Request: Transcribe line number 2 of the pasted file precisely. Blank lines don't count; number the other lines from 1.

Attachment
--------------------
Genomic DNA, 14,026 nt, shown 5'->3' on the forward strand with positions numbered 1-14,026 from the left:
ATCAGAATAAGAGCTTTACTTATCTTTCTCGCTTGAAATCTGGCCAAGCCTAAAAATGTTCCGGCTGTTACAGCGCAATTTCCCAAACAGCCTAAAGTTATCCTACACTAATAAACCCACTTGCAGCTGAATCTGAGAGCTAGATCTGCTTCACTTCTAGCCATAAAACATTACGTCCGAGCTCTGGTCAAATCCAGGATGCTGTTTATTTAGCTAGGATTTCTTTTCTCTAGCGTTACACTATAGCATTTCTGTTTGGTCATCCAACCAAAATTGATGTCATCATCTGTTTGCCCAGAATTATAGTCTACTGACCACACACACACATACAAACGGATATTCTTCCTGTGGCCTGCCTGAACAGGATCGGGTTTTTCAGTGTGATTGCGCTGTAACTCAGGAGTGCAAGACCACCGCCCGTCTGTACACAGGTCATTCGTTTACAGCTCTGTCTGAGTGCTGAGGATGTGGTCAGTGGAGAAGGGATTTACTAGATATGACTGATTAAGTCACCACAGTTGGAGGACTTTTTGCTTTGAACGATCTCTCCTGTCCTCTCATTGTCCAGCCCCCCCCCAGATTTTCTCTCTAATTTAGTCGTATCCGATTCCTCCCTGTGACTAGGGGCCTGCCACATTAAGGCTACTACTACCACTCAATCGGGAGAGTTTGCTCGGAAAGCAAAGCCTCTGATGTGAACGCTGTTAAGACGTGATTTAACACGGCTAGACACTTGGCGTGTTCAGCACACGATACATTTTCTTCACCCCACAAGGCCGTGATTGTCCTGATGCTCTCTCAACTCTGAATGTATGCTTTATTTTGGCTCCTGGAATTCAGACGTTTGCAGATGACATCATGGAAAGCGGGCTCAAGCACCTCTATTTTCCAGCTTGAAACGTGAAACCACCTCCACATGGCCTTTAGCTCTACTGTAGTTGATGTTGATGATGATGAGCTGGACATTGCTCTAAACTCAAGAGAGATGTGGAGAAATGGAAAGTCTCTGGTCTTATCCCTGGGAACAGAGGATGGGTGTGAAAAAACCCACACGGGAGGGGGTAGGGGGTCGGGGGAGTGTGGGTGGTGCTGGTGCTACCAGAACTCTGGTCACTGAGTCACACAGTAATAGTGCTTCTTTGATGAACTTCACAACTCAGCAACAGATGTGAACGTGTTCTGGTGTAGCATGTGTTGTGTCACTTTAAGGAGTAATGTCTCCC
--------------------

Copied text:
ATCAGAATAAGAGCTTTACTTATCTTTCTCGCTTGAAATCTGGCCAAGCCTAAAAATGTTCCGGCTGTTACAGCGCAATTTCCCAAACAGCCTAAAGTTATCCTACACTAATAAACCCACTTGCAGCTGAATCTGAGAGCTAGATCTGCTTCACTTCTAGCCATAAAACATTACGTCCGAGCTCTGGTCAAATCCAGGATGCTGTTTATTTAGCTAGGATTTCTTTTCTCTAGCGTTACACTATAGCATTTCTGTTTGGTCATCCAACCAAAATTGATGTCATCATCTGTTTGCCCAGAATTATAGTCTACTGACCACACACACACATACAAACGGATATTCTTCCTGTGGCCTGCCTGAACAGGATCGGGTTTTTCAGTGTGATTGCGCTGTAACTCAGGAGTGCAAGACCACCGCCCGTCTGTACACAGGTCATTCGTTTACAGCTCTGTCTGAGTGCTGAGGATGTGGTCAGTGGAGAAGGGATTTACTAGATATGACTGATTAAGTCACCACAGTTGGAGGACTTTTTGCTTTGAACGATCTCTCCTGTCCTCTCATTGTCCAGCCCCCCCCCAGATTTTCTCTCTAATTTAGTCGTATCCGATTCCTCCCTGTGACTAGGGGCCTGCCACATTAAGGCTACTACTACCACTCAATCGGGAGAGTTTGCTCGGAAAGCAAAGCCTCTGATGTGAACGCTGTTAAGACGTGATTTAACACGGCTAGACACTTGGCGTGTTCAGCACACGATACATTTTCTTCACCCCACAAGGCCGTGATTGTCCTGATGCTCTCTCAACTCTGAATGTATGCTTTATTTTGGCTCCTGGAATTCAGACGTTTGCAGATGACATCATGGAAAGCGGGCTCAAGCACCTCTATTTTCCAGCTTGAAACGTGAAACCACCTCCACATGGCCTTTAGCTCTACTGTAGTTGATGTTGATGATGATGAGCTGGACATTGCTCTAAACTCAAGAGAGATGTGGAGAAATGGAAAGTCTCTGGTCTTATCCCTGGGAACAGAGGATGGGTGTGAAAAAACCCACACGGGAGGGGGTAGGGGGTCGGGGGAGTGTGGGTGGTGCTGGTGCTACCAGAACTCTGGTCACTGAGTCACACAGTAATAGTGCTTCTTTGATGAACTTCACAACTCAGCAACAGATGTGAACGTGTTCTGGTGTAGCATGTGTTGTGTCACTTTAAGGAGTAATGTCTCCC